As a Product Manager at GreyNoise, I’m constantly learning about how our users think about internet noise and accordingly search our data with the GreyNoise Query Language (GNQL). It might surprise you (or not) that we see some pretty random searches.
As evidenced by our 2000s style word cloud, users have been searching anything from “log4shell” to “lockbit” to “mcdonalds.” While GreyNoise search is not a threat actor Google, we do have a lot of data on interesting threats. Let me clear up our search bar for those of us who want to improve our ninja search skills.
What can you search for in GreyNoise?
The answer is anything, which is why you should use GNQL searches!
When you throw a word into the GreyNoise Viz search bar, we treat it like a free text search, where we search all of our data for that term - so this means if you search “banana,” we will return the IP addresses that have scanned for the “/banana/” directory. But we might also return IPs with “banana” in their user agent.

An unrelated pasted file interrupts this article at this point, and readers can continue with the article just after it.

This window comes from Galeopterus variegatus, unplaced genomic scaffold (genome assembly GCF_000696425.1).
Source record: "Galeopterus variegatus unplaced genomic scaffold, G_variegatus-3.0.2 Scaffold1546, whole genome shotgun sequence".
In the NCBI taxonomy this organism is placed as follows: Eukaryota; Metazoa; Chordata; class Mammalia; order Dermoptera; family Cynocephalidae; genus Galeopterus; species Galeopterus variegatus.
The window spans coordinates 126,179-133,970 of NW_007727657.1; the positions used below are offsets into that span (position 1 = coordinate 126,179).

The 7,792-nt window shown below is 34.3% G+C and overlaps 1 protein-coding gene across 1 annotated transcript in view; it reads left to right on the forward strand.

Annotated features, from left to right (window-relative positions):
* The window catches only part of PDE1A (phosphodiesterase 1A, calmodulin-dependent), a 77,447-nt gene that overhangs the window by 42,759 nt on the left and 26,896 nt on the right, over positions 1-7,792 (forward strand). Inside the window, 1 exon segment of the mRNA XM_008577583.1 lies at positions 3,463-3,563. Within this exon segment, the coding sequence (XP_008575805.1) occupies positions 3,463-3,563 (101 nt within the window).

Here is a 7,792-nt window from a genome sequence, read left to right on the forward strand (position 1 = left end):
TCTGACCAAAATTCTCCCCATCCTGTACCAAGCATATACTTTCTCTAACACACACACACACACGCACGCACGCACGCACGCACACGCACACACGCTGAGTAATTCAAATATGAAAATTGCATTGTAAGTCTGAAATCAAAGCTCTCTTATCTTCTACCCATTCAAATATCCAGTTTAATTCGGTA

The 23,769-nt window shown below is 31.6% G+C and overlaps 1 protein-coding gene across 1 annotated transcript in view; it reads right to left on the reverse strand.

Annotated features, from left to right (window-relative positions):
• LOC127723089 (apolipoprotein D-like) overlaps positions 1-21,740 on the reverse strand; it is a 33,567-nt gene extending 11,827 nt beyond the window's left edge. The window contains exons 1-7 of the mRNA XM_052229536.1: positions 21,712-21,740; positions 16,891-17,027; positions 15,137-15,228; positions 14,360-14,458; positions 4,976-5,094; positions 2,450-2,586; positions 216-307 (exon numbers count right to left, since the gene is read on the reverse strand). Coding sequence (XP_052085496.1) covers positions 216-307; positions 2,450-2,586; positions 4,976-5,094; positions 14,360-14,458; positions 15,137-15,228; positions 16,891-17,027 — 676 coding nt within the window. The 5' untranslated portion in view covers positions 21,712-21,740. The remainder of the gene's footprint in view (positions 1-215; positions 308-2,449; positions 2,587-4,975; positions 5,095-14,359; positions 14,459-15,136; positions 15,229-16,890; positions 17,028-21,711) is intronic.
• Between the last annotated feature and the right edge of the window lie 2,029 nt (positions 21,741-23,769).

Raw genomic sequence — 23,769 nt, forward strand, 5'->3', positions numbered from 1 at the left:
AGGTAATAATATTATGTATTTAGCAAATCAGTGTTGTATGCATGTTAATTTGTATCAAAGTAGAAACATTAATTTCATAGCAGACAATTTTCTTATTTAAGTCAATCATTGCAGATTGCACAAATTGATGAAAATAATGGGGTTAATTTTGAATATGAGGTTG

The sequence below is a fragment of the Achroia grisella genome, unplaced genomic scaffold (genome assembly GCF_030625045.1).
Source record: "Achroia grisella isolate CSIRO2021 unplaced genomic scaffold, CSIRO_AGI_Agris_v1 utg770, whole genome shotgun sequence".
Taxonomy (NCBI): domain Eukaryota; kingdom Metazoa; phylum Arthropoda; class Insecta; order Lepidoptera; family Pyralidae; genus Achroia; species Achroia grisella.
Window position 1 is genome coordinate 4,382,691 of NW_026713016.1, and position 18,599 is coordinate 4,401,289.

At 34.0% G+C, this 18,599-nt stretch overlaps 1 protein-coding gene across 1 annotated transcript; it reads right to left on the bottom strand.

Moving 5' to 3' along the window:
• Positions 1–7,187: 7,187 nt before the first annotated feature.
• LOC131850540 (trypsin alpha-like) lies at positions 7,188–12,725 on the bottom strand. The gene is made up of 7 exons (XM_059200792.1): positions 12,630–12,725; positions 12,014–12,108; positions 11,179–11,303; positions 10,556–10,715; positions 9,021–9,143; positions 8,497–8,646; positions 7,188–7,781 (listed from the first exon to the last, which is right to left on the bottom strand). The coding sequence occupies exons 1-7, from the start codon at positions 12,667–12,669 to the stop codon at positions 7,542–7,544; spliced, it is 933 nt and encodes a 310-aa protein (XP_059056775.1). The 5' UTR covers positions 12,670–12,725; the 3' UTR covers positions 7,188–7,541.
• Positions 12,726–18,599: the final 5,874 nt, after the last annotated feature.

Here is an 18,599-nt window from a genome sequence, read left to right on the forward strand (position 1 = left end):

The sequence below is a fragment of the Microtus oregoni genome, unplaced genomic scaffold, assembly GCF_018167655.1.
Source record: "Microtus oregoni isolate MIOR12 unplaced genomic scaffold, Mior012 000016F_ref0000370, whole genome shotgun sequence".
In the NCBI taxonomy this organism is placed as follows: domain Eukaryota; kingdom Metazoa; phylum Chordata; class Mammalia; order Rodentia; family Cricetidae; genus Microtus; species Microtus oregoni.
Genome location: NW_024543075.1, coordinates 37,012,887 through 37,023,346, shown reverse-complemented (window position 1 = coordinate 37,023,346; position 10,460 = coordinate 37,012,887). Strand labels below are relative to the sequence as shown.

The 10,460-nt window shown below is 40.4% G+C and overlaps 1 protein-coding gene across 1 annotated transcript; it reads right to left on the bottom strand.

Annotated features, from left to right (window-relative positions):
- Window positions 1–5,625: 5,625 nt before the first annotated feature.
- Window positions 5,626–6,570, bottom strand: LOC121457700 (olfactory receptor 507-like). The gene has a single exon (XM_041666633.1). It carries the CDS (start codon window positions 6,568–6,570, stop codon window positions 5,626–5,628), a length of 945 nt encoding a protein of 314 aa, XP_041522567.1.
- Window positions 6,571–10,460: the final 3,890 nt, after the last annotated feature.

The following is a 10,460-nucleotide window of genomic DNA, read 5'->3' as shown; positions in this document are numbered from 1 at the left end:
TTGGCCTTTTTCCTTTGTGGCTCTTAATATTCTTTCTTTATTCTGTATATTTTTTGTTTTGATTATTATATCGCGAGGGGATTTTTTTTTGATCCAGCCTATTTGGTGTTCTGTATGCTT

The GNQL way of guaranteeing you only get IPs with “banana” in the HTTP web paths is to utilize the raw_data.web.paths field selector. The search for our banana path would look like raw_data.web.paths:"/banana/"
More fun with field selectors in GNQL is in our Cheat Sheet - Linked in the account help section or the search bar.
If you’re looking for an exceptional user agent or organization, we also have field selectors: raw_data.web.useragents and metadata.organization respectively.
For the searches that are word-based but land outside web paths, user agents, and organizations, we have a few other categories they might fall into - Actors, Tools, Botnets, and Techniques. For these, I recommend searching our tags. This is as easy as going to the tags page and utilizing the tag search bar, where we can return all our tags containing your search term.
As for threat groups - at this time, GreyNoise does not dabble in attribution to threat groups. If you’re looking for a particular group, we recommend identifying IoCs that the groups may use if you’re trying to track them down. We have found initial reconnaissance IPs in reports from other research groups lurking in our data and have those web paths that may indicate compromise by C2/botnet activity.
I hope these tips helped level up your GreyNoise search skills to help you find what you’re looking for even faster. Create deep dives into something haunting you using our Cheat Sheet, and stay tuned for more internet noise search tips soon!